'Into the Woods': Theater Review

Into the Woods Theater Production Still - H 2014
T. Charles Erickson

Into the Woods Theater Production Still - H 2014

An uneven but enjoyable adaptation of the Stephen Sondheim classic

The meta-theatrical Oregon Shakespeare Festival production comes to Los Angeles just ahead of Disney's movie adaptation

After 27 years, Into the Woods, the postmodern fairy-tale mash-up by Stephen Sondheim and James Lapine, is having its season in the sun with Disney's all-star movie adaptation due Christmas Day, a recent reunion of the original cast at Costa Mesa's Segerstrom Center, and now the Oregon Shakespeare Festival's uneven but ultimately winning production at the Wallis in Beverly Hills.

While the critical reaction has traditionally been mixed on Sondheim's mid-career 1987 mindbender combining Cinderella, Little Riding Hood, Jack and the Beanstalk and Rapunzel, Into the Woods has endured. The show had a Broadway revival in 2002 and a Public Theater Shakespeare in the Park summer staging featuring Amy Adams in 2012, with another scaled-down revival due off-Broadway in January. Along the way it has become the most performed of the musicals for which Sondheim wrote both music and lyrics.

Although it seems a bit tidy the way characters in a sprawling forest cross paths with such frequency, there's no point in getting caught up in coincidences when the stage is so obviously set for fantasy. Yet while the houselights are still on, castmembers in street clothes wander in from the wings where the band sits in two sections, stage right and left, with percussion on a raised catwalk between them. Fugue-like at first, the show starts to gel as various articles of costume appear and the lights begin to fade. When the kinetic chords of the prologue spring from conductor Martin Majkut's superlative orchestra, the play proper has begun and the audience can put aside wondering what all that senseless meandering has been about.

Watch more 'Into the Woods' Trailer

Clocking in at 12 minutes, the prologue is full of the manic timing and intricately woven melodies Sondheim is known for as each member of the ensemble spells out his or her ambitions before heading into the woods. The Baker and the Baker's Wife aim to break a witch's spell so they might have a child. To do so, the Witch demands a white cow, a golden slipper, a braid of flaxen hair and a red cape. Jack has the cow, Cinderella the slipper, Rapunzel the hair and you know who has the cape.

As the Baker, Jeff Skowron is new to the production but not to the role, showing difficulty with neither vocal nor dramatic demands, though his relationship with his wife seems more of a business proposition than a marriage. Rachael Warren brings vibrancy to the latter role, but has an uneven voice that barely manages to meet the challenges and erratic time changes of Sondheim's score.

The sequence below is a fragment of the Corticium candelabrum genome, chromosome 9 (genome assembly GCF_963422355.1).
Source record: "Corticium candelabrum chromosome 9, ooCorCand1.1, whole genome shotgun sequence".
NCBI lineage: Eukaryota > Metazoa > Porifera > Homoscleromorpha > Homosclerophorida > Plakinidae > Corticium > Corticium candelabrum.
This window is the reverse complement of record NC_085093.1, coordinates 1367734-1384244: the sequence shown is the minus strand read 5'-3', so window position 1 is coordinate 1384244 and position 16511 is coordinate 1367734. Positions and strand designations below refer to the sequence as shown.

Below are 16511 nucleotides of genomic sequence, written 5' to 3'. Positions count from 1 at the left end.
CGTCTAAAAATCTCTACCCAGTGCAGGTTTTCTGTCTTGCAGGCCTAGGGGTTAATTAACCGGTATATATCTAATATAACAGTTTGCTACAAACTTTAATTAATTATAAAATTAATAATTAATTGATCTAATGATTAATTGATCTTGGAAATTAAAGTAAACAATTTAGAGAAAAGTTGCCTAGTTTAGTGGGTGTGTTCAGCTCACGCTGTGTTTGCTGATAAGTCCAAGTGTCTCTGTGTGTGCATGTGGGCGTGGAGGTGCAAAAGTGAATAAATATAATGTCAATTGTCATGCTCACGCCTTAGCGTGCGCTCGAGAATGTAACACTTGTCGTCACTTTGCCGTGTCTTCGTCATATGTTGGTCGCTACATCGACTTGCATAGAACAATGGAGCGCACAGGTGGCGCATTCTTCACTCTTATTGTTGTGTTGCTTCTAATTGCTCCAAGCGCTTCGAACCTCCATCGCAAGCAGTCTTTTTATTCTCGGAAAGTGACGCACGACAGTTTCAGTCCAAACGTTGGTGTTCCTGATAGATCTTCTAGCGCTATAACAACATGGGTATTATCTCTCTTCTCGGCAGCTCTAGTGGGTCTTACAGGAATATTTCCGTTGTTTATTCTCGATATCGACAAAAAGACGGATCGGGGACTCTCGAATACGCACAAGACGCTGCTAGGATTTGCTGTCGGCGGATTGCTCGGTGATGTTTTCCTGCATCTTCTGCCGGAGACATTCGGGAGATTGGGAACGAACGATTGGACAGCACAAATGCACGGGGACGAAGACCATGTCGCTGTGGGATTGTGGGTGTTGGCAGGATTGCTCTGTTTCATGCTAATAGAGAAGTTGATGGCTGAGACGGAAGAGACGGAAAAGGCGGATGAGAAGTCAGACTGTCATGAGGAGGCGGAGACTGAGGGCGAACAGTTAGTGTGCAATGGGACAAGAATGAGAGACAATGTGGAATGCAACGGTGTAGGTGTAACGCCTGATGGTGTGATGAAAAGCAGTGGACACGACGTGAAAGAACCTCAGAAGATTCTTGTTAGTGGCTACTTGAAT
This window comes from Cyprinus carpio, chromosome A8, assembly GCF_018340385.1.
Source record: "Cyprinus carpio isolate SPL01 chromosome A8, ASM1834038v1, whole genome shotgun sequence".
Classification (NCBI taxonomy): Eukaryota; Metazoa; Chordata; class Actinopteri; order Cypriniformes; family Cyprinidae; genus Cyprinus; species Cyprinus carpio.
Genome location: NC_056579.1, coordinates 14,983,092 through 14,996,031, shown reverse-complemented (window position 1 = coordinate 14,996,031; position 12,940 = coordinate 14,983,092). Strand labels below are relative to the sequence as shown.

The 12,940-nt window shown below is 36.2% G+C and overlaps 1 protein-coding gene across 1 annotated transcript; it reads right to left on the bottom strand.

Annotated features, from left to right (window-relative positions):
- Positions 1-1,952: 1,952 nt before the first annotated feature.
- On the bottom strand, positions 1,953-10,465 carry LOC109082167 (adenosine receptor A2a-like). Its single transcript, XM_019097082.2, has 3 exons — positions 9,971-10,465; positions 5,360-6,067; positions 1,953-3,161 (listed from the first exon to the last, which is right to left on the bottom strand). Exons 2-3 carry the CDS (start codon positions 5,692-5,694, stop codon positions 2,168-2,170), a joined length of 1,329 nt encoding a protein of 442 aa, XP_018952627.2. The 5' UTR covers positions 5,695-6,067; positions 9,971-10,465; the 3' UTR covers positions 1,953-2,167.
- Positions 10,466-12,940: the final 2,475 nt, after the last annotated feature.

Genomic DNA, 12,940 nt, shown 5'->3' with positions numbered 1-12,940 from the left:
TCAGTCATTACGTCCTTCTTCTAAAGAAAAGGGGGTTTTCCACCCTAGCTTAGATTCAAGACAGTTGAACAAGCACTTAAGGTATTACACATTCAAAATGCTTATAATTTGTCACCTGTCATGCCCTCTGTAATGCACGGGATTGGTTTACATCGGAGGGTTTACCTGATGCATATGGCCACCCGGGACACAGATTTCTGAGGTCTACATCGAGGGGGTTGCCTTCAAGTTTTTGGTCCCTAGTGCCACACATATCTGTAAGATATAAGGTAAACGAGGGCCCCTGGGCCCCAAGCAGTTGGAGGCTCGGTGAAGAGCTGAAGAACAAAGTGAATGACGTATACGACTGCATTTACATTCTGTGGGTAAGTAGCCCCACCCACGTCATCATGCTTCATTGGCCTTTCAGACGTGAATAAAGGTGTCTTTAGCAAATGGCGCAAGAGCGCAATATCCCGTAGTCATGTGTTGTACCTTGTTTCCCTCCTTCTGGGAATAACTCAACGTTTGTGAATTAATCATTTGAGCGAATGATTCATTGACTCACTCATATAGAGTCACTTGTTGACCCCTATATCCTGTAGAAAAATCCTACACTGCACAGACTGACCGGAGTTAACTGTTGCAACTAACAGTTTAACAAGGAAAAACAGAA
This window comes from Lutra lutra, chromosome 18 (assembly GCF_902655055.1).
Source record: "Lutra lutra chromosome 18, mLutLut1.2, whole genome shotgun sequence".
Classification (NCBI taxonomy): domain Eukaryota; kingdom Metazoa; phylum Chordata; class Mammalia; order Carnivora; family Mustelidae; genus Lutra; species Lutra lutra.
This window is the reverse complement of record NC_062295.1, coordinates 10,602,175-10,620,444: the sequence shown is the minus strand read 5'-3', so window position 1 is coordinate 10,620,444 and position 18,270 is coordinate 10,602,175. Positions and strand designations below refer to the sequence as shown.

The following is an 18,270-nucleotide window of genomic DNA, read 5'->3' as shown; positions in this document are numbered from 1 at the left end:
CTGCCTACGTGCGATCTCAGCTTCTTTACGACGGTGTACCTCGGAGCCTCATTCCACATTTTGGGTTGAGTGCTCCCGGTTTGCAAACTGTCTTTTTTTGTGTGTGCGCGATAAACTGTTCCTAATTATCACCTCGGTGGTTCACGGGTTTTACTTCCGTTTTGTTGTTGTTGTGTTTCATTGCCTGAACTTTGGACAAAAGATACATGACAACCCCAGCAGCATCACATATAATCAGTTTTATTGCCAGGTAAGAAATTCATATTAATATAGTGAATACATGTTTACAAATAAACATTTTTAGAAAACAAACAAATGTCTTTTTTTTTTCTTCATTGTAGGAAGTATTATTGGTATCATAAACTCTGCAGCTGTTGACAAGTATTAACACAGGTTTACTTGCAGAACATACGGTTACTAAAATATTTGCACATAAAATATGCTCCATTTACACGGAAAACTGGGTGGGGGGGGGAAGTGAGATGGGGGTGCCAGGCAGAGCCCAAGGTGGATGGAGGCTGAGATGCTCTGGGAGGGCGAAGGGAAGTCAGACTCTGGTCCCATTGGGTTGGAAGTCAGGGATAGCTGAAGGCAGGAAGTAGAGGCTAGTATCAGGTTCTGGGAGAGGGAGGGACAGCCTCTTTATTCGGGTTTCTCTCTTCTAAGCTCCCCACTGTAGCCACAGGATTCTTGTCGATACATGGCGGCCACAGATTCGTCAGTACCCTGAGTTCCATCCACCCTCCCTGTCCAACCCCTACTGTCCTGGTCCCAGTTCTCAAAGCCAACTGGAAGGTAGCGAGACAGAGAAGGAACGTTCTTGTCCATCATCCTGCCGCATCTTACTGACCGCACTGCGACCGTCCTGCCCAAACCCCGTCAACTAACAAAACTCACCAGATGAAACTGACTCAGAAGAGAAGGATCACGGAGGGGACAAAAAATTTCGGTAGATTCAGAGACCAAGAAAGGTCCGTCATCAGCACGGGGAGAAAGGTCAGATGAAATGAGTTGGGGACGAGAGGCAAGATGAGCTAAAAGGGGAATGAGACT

The plum role is, of course, the Witch, an interloper who moves toward center stage after intermission. Her touching aria, "Children Will Listen," is accorded all its sonorous potential in the voice of Miriam Laube, whose lush mezzo-soprano blankets every corner of the hall in this stirring song about the love and loss of parenthood.

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Kjerstine Rose Anderson’s carb-consuming Red Riding Hood is the production's greatest comedic strength and Anderson proves herself a scene-stealer, especially during her encounter with the Wolf in which director Amanda Dehnert deftly takes a page from Buster Keaton to get the girl into the stomach of the hungry beast.

Jennie Greenberry richly embodies Cinderella, bringing strong musical-theater chops to "On the Steps of the Palace" and the climactic "No One Is Alone," while Miles Fletcher is an adequate if unremarkable Jack, and Royer Bockus' Rapunzel has a voice that alternates between hauntingly beautiful and nasally malign. Jeremy Peter Johnson and John Tufts team up as egotistical dueling Princes in a rousing version of "Agony." The duet is sung while riding tricycles with hobbyhorse heads, a bit of inspired stagecraft by Dehnert and prop man Jeff Maloney.

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Set designer Rachel Hauk chooses a stripped-down aesthetic that bears comparison to the 2004 revival of Sweeney Todd by John Doyle; the minimalist approach adroitly complements Sondheim's full and florid style of composing. While Into the Woods is no Sweeney Todd, it remains an entertaining and engaging musical despite its nearly three-hour running time and Lapine's needlessly convoluted book about growing up and confronting the consequences of rash choices. By the time the intermission rolls around the play feels finished, only to have a new conflict arrive in the second act that feels like starting over.

Into the Woods is loaded with some of Sondheim's wittiest lyrics as well as achingly beautiful melodies. And even if it's hardly his strongest work, Sondheim on an average day is better than most composers at their best.

Cast: Kjerstine Rose Anderson, Royer Bockus, Katie Bradley, Christiana Clark, Catherine E. Coulson, Miles Fletcher, Robert Vincent Frank, Jennie Greenberry, Mauro Hantman, Jeremy Peter Johnson, Miriam A. Laube, Robin Goodrin Nordli, Howie Seago, Jeff Skowron, John Tufts, John Vickery, Rachael Warren
Book: James Lapine
Music and lyrics: Stephen Sondheim
Director and musical director: Amanda Dehnert
Presented by The Oregon Shakespeare Festival, Music Theatre International
Set designer: Rachel Hauk
Costume designer: Linda Roethke

Lighting designer: Jane Cox
Projection designer: Omar Ramos